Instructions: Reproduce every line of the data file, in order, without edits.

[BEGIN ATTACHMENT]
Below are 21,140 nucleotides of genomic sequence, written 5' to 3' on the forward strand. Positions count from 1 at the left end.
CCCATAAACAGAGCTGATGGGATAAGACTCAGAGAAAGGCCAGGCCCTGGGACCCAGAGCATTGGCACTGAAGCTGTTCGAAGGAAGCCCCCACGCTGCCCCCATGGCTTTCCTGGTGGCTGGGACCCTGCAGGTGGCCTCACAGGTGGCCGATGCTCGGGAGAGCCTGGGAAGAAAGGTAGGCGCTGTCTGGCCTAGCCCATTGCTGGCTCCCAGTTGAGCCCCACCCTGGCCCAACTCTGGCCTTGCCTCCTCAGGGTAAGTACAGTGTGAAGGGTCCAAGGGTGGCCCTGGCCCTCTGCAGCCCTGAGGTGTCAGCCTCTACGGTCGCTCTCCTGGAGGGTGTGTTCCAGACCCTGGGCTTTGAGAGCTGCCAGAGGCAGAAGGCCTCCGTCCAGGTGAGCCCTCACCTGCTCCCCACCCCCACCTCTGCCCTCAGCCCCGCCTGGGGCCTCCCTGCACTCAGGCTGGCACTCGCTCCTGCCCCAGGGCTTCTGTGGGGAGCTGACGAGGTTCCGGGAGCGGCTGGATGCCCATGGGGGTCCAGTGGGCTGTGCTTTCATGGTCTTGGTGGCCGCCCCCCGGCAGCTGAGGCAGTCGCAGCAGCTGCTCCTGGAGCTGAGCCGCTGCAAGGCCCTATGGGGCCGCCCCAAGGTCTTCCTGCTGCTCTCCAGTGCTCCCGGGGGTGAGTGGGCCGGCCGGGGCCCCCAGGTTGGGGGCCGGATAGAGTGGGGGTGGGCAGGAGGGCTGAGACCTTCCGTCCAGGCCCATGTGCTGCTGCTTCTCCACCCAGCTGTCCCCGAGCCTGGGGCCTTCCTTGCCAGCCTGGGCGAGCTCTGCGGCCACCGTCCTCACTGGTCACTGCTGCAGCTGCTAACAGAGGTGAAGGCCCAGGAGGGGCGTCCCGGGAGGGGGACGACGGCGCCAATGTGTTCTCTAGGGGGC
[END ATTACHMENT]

Below are 21,140 nucleotides of genomic sequence, written 5' to 3' on the forward strand. Positions count from 1 at the left end.
CCCATAAACAGAGCTGATGGGATAAGACTCAGAGAAAGGCCAGGCCCTGGGACCCAGAGCATTGGCACTGAAGCTGTTCGAAGGAAGCCCCCACGCTGCCCCCATGGCTTTCCTGGTGGCTGGGACCCTGCAGGTGGCCTCACAGGTGGCCGATGCTCGGGAGAGCCTGGGAAGAAAGGTAGGCGCTGTCTGGCCTAGCCCATTGCTGGCTCCCAGTTGAGCCCCACCCTGGCCCAACTCTGGCCTTGCCTCCTCAGGGTAAGTACAGTGTGAAGGGTCCAAGGGTGGCCCTGGCCCTCTGCAGCCCTGAGGTGTCAGCCTCTACGGTCGCTCTCCTGGAGGGTGTGTTCCAGACCCTGGGCTTTGAGAGCTGCCAGAGGCAGAAGGCCTCCGTCCAGGTGAGCCCTCACCTGCTCCCCACCCCCACCTCTGCCCTCAGCCCCGCCTGGGGCCTCCCTGCACTCAGGCTGGCACTCGCTCCTGCCCCAGGGCTTCTGTGGGGAGCTGACGAGGTTCCGGGAGCGGCTGGATGCCCATGGGGGTCCAGTGGGCTGTGCTTTCATGGTCTTGGTGGCCGCCCCCCGGCAGCTGAGGCAGTCGCAGCAGCTGCTCCTGGAGCTGAGCCGCTGCAAGGCCCTATGGGGCCGCCCCAAGGTCTTCCTGCTGCTCTCCAGTGCTCCCGGGGGTGAGTGGGCCGGCCGGGGCCCCCAGGTTGGGGGCCGGATAGAGTGGGGGTGGGCAGGAGGGCTGAGACCTTCCGTCCAGGCCCATGTGCTGCTGCTTCTCCACCCAGCTGTCCCCGAGCCTGGGGCCTTCCTTGCCAGCCTGGGCGAGCTCTGCGGCCACCGTCCTCACTGGTCACTGCTGCAGCTGCTAACAGAGGTGAAGGCCCAGGAGGGGCGTCCCGGGAGGGGGACGACGGCGCCAATGTGTTCTCTAGGGGGC